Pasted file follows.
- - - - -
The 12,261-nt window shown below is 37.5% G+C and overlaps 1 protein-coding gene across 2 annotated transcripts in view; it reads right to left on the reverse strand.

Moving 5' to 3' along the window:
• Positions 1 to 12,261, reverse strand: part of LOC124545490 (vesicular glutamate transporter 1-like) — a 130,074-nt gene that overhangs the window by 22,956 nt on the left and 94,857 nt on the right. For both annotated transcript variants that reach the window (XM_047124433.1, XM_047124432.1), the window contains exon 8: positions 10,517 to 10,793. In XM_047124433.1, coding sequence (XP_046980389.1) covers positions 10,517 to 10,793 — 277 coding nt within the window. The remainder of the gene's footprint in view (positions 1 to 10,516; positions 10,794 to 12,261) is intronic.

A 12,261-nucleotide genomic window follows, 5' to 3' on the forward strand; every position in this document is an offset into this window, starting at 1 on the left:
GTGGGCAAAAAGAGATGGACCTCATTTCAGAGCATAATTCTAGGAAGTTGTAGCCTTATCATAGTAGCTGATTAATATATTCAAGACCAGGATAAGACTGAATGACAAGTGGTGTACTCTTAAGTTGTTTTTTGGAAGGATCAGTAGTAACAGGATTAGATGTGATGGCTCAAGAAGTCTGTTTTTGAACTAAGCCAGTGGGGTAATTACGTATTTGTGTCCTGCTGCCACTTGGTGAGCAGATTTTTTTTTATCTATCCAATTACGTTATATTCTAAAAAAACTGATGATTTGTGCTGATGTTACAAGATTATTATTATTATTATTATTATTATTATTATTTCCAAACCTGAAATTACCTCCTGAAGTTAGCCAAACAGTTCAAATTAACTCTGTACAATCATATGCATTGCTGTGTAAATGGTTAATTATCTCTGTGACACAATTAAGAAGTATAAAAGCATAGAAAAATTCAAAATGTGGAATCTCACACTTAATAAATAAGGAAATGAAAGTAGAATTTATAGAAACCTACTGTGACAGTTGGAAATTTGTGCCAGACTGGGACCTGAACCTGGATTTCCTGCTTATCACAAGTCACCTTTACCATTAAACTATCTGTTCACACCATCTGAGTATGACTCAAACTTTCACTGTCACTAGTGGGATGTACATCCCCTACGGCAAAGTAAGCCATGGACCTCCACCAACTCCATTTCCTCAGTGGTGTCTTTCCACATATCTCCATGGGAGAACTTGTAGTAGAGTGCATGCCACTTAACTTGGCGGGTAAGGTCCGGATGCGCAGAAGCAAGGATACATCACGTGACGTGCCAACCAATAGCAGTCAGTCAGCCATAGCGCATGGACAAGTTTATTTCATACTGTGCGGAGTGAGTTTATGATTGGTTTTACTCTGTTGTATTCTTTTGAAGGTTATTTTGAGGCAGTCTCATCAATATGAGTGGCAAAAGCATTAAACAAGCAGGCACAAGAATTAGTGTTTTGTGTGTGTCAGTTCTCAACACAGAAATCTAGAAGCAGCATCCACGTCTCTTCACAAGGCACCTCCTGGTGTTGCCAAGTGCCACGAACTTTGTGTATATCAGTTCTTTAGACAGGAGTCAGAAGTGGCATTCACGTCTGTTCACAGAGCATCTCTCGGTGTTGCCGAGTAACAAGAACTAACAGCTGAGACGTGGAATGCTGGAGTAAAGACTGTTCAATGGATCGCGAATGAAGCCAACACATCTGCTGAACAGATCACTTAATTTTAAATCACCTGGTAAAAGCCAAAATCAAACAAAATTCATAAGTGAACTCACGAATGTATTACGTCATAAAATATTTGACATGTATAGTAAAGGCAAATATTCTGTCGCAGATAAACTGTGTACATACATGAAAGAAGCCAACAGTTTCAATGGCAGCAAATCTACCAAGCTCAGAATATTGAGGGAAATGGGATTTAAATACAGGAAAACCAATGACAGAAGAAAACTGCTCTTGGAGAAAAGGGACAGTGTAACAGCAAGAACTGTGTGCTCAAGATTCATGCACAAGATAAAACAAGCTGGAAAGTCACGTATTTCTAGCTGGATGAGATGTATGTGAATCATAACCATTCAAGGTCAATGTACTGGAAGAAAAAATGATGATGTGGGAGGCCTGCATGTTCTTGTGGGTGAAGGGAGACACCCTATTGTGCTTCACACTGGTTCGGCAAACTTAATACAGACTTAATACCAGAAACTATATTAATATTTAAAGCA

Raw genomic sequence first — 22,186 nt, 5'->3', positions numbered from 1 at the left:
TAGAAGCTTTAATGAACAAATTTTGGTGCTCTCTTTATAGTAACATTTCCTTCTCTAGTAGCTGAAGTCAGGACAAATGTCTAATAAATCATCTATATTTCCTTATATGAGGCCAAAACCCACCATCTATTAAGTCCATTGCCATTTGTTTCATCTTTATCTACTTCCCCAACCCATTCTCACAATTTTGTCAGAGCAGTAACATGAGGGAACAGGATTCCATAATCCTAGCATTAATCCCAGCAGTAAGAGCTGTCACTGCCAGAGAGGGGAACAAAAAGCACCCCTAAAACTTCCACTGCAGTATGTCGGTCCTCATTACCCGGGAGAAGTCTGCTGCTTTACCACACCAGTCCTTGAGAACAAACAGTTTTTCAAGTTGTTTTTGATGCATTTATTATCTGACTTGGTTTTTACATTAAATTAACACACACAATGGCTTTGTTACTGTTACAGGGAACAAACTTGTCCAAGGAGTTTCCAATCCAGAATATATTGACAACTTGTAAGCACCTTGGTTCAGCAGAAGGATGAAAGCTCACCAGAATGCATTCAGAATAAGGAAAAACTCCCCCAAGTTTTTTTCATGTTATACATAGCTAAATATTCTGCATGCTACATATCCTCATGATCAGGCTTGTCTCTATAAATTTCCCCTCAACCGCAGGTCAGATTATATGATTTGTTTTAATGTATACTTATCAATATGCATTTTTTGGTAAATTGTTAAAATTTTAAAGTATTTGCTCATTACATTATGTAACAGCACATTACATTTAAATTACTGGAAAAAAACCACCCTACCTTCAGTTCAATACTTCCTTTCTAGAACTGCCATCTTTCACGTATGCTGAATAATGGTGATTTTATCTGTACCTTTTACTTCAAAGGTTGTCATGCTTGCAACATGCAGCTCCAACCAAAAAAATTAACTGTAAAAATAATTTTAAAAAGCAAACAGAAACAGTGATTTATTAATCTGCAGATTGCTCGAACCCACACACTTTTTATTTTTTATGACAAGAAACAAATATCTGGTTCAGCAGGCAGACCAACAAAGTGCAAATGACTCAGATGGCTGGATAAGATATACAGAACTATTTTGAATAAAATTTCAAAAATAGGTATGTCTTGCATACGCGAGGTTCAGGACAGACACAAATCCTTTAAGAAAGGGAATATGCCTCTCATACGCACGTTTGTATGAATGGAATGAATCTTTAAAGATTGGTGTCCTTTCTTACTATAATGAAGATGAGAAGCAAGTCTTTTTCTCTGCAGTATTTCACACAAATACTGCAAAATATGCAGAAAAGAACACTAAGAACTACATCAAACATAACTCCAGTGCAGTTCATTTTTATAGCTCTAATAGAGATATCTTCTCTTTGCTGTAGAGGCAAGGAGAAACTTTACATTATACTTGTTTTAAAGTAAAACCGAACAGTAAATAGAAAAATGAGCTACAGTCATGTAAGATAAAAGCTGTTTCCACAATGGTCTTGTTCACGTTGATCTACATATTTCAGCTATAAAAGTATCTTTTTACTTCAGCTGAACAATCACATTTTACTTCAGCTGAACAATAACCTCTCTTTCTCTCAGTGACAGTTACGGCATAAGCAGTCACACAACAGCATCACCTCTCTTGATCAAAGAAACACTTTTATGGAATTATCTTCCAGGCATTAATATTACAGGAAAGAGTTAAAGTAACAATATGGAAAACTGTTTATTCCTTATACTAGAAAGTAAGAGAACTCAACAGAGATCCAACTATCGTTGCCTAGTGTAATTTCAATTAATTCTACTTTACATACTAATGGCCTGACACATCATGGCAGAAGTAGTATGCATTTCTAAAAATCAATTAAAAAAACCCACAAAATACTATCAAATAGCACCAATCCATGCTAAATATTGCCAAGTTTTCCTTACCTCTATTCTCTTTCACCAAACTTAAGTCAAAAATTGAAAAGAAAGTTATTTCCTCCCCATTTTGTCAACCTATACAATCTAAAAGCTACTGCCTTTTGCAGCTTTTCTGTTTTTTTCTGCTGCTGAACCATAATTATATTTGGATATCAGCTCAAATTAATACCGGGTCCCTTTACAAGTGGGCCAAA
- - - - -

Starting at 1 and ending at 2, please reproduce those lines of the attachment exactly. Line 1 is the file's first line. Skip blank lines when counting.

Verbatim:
The 12,261-nt window shown below is 37.5% G+C and overlaps 1 protein-coding gene across 2 annotated transcripts in view; it reads right to left on the reverse strand.

Moving 5' to 3' along the window: